If Eric Garner had killed the cop who chocked him, this lawyer would’ve argued self-defense.
Among the last words of Mr. Eric Garner were: “this stops today!” He was referring to the harassment by the police, but what actually ended, tragically, was his life.
He could’ve fought back; he was certainly big enough to take a few officers down. But Mr. Garner didn’t fight off the mob of cops who surrounded him moments after he broke up a fight – and he didn’t resist arrest either, though many will argue he did – he, instead, allowed himself to eventually be cuffed and then chocked, while he said, eleven times, “I CAN’T BREATHE!”
But what if the encounter on Staten Island had ended differently? What if Mr. Garner, who, in fact, wasn’t selling untaxed cigarettes at the time of his death, decided to fight back and put an end to the harassment and police violence? What if instead of going down while the officer was applying a chokehold, Mr. Garner leveraged his size to defend himself against what he perceived to be criminal aggressors?
Maybe he would still be here today. And if he was, he would probably have to go to court… maybe.
If the latter was reality instead of hypotheticals, and if Mr. Garner’s encounter took place on the streets of Philadelphia instead of Staten Island, New York, then attorney Michael Coard would certainly consider taking on the case, and his justifications of Mr. Garner’s actions could be summed up in a few words.
“You have the right to defend yourself against any criminal aggressor… ANY criminal aggressor,” Mr. Coard explained, after him, and his colleagues, performed a 4 1/2 minute die-in at the Juanita Kidd Stout Criminal Justice Center in downtown Philadelphia.”If a rapist or a burglar comes into my house and I reach under my sofa for my gun and shot them, that’s justified,” he continued, “what stops me from doing something similar to an officer if I know the officer is coming to choke, beat or search me without a warrant, probable cause or reasonable suspicion? There’s no law that precludes self-defense”
There’s certainly legal precedent that exist to rationalize Mr. Coard’s way of thinking.
On October 10th, 1893, Chief Justice James McCabe, of the Supreme Court of Indiana, delivered the opinion in the matter of Plummer v. State, a case in which a manslaughter conviction was overturned because the convicted defendant, Jackson Plummer, was merely protecting himself from the illegal use of force by a police officer.
“There’s a law passed in a number of states that specifically points out your right of self-defense relative to cops,” he tells Techbook Online exclusively.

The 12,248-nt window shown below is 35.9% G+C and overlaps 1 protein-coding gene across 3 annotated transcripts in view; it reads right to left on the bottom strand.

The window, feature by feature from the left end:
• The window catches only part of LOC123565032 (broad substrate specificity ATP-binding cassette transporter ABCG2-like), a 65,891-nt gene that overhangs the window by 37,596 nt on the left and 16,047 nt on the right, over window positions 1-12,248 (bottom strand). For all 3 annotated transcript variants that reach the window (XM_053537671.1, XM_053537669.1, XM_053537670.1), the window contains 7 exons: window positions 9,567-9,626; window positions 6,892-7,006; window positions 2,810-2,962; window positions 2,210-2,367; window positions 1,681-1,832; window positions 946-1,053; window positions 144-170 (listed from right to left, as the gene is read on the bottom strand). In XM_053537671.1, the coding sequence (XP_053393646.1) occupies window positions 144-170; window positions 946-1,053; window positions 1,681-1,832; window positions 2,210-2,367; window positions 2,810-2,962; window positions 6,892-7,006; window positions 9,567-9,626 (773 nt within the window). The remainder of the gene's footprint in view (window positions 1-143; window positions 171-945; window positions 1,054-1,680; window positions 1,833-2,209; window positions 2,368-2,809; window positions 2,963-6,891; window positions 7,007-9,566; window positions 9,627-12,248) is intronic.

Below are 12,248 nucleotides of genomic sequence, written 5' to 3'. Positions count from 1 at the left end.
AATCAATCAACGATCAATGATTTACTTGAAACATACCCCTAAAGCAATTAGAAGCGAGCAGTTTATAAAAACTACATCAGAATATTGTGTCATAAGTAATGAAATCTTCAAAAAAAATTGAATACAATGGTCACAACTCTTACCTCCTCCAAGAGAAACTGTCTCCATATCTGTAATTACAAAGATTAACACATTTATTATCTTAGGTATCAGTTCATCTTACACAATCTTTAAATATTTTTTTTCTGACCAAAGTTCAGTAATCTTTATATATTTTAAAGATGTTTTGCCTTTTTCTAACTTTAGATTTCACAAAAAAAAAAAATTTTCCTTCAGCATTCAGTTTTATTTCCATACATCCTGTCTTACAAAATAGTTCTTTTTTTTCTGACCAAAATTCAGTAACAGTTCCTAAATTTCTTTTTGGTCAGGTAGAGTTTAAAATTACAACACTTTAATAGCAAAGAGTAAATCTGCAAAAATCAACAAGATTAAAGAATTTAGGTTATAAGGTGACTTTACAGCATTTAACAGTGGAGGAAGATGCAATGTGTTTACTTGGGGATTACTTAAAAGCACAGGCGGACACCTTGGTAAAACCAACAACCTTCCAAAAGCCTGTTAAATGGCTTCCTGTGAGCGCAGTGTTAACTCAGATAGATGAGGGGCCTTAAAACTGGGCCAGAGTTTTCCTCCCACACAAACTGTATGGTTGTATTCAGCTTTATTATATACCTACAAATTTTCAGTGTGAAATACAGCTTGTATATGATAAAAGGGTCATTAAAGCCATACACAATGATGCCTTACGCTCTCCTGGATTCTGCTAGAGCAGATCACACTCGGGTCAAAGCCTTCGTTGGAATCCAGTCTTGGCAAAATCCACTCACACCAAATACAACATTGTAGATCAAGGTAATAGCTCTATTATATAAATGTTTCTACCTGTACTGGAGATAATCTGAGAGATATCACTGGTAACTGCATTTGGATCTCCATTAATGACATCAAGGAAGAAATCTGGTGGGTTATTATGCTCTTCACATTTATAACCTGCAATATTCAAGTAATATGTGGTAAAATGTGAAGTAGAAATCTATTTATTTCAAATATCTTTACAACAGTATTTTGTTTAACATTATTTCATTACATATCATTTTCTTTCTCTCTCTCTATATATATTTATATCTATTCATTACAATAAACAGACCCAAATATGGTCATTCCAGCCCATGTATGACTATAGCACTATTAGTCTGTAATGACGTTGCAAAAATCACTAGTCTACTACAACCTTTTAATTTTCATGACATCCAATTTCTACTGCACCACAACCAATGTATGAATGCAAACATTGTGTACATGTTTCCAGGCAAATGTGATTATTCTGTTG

Even if the law doesn’t exist in your particularly city, Mr. Coard alluded to a thin line citizens can walk on between resisting arresting and doing what Mr. Garner did, which was refuse to cooperate.
“The legal definition of resisting arrest is when you engage in more than mere passive, says Mr. Coard, “if a cop tries to arrest me and I’m pulling back… I’m jerking back… that’s not resisting arrest; its only resisting if I punch or push the cop. If I’m just not cooperating, that’s not a crime. You cross the line into resisting arrest when you become aggressive and assertive.”
Mr. Coard isn’t a father, though he’s very fond of his very young godson, Zion. But if Mr. Coard had a son, he says maybe he wouldn’t be as radical and would advise his son to stick his tail between his legs when interacting with police in order to make home safely. But since he’s just a black man “empowering black people,” he suggests being lawful, not peacefully.
He’s not naive, however, to the consequences that may come for those, including himself, who choose to not cooperate with police. But there comes at time, he says, when black people have to stand up.
“This isn’t 1814 or 1914, its 2014 and we have the right to have as much dignity as everyone else. The idea that black people should do more to appear peacefully when confronted by cops is outrageous,” he exclaimed.
Just as no one can walk up to you and just choke you, he said, police don’t have that right either.
“They are sworn to enforce the law, but they are not above it,” he asserted.
Thanks for reading. Until next time, I’m Flood the Drummer® & I’m Drumming for JUSTICE!™